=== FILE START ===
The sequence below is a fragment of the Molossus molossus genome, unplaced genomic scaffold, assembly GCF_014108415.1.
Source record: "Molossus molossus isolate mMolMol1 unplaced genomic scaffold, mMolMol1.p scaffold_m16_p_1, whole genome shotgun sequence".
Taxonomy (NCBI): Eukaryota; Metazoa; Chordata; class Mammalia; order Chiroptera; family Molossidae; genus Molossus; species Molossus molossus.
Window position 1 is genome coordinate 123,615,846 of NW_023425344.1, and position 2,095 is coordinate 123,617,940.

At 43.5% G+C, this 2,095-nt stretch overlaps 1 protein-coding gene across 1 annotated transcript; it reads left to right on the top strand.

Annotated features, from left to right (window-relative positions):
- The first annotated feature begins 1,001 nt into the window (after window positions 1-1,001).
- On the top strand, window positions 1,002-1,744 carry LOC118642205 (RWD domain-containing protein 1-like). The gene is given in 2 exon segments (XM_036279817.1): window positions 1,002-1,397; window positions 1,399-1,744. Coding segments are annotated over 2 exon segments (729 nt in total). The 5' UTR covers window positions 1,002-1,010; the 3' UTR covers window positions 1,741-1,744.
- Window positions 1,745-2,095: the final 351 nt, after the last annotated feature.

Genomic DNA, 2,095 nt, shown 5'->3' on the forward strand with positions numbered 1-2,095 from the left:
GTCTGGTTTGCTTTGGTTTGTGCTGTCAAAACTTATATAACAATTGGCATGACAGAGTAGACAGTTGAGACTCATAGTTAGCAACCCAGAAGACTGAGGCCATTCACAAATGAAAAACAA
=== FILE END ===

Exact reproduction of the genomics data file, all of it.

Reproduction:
The sequence below is a fragment of the Molossus molossus genome, unplaced genomic scaffold, assembly GCF_014108415.1.
Source record: "Molossus molossus isolate mMolMol1 unplaced genomic scaffold, mMolMol1.p scaffold_m16_p_1, whole genome shotgun sequence".
Taxonomy (NCBI): Eukaryota; Metazoa; Chordata; class Mammalia; order Chiroptera; family Molossidae; genus Molossus; species Molossus molossus.
Window position 1 is genome coordinate 123,615,846 of NW_023425344.1, and position 2,095 is coordinate 123,617,940.

At 43.5% G+C, this 2,095-nt stretch overlaps 1 protein-coding gene across 1 annotated transcript; it reads left to right on the top strand.

Annotated features, from left to right (window-relative positions):
- The first annotated feature begins 1,001 nt into the window (after window positions 1-1,001).
- On the top strand, window positions 1,002-1,744 carry LOC118642205 (RWD domain-containing protein 1-like). The gene is given in 2 exon segments (XM_036279817.1): window positions 1,002-1,397; window positions 1,399-1,744. Coding segments are annotated over 2 exon segments (729 nt in total). The 5' UTR covers window positions 1,002-1,010; the 3' UTR covers window positions 1,741-1,744.
- Window positions 1,745-2,095: the final 351 nt, after the last annotated feature.

Genomic DNA, 2,095 nt, shown 5'->3' on the forward strand with positions numbered 1-2,095 from the left:
GTCTGGTTTGCTTTGGTTTGTGCTGTCAAAACTTATATAACAATTGGCATGACAGAGTAGACAGTTGAGACTCATAGTTAGCAACCCAGAAGACTGAGGCCATTCACAAATGAAAAACAA